1 Like

I was a successful short story writer when I decided to write a novel. I submitted it to a mid-size publisher (that was #1 for the genre) and received a rejection letter with feedback using writing terms I had never heard so I googled them. It opened my eyes on how to write fiction well so I began my journey to learn the craft.

After learning how to write novels, I rewrote the one that was rejected and resubmitted it to the same publisher. The editor now said I broke a rule for the genre. She wanted me to change something. I explained why I couldn’t and she agreed, but she couldn’t publish it like that so I self-published.

For my next novel, I set my goal on the Big-5 publishers so I knew I needed an agent. After querying a grand total of four agents, I decided traditional wasn’t for me. One agent actually took almost a year to respond. I don’t have the temperament for that.

So my first rejection was eye-opening and helped me a great deal. Everything else with the querying process turned me off to traditional publishing. Saying that, I have a great deal of thanks for that first rejection.

1 Like

I sent in a manuscript once. I didn’t really expect to be accepted, but I just wanted to do it, so I’d get over the fear of rejection. Got rejected, thought “oh, okay, better next time”, and moved on. Wasn’t as bad as I thought it’d be. They did say they liked my writing style, which I took as a big compliment.

1 Like

Hi! I’ve actually sent many queries to agents and have faced loads of rejections. They’re very common. I have yet to have a positive response, but I think it’s a matter of continuing to work hard, face rejection, and keep trying. It definitely is rough and really lowers your self-esteem, but if you stop trying then you’ll never get a “yes”. I tend to try updating my query letters, making them better, then send some more. I’ve even written new books and tried those out with agents – again it’s hard, but you kind of get into the groove of it and keep pushing until something works out.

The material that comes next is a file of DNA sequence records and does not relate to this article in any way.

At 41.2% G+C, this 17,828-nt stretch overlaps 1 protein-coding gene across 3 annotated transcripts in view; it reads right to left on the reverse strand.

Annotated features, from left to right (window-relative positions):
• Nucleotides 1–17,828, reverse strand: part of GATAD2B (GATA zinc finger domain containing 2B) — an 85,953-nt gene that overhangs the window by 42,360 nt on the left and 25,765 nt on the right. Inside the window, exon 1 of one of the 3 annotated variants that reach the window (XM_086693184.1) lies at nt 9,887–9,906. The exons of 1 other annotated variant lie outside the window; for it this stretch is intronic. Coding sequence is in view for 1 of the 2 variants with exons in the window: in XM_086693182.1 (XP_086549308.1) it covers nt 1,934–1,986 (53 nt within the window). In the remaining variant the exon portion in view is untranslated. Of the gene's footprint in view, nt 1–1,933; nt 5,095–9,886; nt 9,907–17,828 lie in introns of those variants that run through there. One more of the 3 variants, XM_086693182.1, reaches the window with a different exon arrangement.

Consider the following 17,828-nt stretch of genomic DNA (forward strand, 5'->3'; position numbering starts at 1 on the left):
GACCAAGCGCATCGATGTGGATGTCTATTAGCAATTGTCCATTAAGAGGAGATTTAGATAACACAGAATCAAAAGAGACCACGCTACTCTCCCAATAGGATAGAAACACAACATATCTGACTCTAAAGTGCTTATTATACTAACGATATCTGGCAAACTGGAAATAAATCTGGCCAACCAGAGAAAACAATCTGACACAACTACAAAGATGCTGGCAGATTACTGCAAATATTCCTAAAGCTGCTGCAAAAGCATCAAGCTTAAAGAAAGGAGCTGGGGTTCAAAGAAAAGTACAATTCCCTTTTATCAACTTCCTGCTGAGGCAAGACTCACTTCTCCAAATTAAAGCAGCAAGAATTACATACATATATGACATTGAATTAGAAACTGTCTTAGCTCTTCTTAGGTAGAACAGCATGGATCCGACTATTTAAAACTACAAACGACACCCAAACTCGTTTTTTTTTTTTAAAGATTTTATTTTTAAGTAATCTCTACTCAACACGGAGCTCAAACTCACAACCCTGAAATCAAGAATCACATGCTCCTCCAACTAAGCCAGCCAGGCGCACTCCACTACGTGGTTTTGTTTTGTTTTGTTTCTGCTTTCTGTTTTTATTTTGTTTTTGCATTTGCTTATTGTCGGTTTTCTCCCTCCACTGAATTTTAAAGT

1 Like

That has to be bull. I personally believe that Urban Fiction is the future. Books need diverse characters. The world isn’t 100% white.

I seriously hope you get an agent. Get that book published, girl!

1 Like

I’ve been rejected before, it’s part of the process of being a writer.

It helps make success more worth it!

And that just makes my blood boil. I do think traditional publishers are moving forward in representing diverse stories but they seem to be more of just the uber empowerment variety (like this upcoming YA book called SLAY). I’m sure SLAY is avoiding the “urban fiction” title. Not many black books that simply detail normal black lives are really getting that same push

What? That is ridiculous. Urban fiction is growing everyday. If your heart is set upon writing Urban fiction, then write urban fiction. There are agents and publishers looking for urban fiction authors.

This! ^^^^

I think what that agent was really saying was “I don’t know how to sell urban fiction but I don’t want to admit that so I’m going to say it doesn’t sell.”

1 Like

Exactly! The best thing to do @ReeWritesBooks is find an agent that specializes in urban fiction and/or send your work to urban fiction publishers. There are plenty out there. This is not a guarantee acceptance, but it may work out for you

I’ve been accepted by urban publishers, lol. But I was interested in publishing with one of the major publishers. And very few agents accept urban stories, for the same reason most publishers don’t.

1 Like

I can understand that. It’s very hard to get accepted by a major publishing company